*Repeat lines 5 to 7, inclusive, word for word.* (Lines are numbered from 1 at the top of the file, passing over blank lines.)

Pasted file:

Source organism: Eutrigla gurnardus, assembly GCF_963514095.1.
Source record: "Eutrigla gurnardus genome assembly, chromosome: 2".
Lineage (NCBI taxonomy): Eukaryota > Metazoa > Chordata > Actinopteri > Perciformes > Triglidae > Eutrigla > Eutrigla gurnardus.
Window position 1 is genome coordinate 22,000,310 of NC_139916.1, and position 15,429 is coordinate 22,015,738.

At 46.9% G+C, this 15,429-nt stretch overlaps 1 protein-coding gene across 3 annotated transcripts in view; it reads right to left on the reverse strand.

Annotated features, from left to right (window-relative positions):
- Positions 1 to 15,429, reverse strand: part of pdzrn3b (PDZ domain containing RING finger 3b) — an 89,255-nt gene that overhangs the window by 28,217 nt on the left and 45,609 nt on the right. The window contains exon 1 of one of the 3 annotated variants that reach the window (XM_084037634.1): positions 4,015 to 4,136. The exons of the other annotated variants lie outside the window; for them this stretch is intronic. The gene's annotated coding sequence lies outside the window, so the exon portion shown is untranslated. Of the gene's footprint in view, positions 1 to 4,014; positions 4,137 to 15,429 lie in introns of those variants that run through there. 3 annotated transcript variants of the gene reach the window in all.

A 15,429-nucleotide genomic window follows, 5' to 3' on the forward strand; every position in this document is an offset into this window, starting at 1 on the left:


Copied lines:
At 46.9% G+C, this 15,429-nt stretch overlaps 1 protein-coding gene across 3 annotated transcripts in view; it reads right to left on the reverse strand.

Annotated features, from left to right (window-relative positions):
- Positions 1 to 15,429, reverse strand: part of pdzrn3b (PDZ domain containing RING finger 3b) — an 89,255-nt gene that overhangs the window by 28,217 nt on the left and 45,609 nt on the right. The window contains exon 1 of one of the 3 annotated variants that reach the window (XM_084037634.1): positions 4,015 to 4,136. The exons of the other annotated variants lie outside the window; for them this stretch is intronic. The gene's annotated coding sequence lies outside the window, so the exon portion shown is untranslated. Of the gene's footprint in view, positions 1 to 4,014; positions 4,137 to 15,429 lie in introns of those variants that run through there. 3 annotated transcript variants of the gene reach the window in all.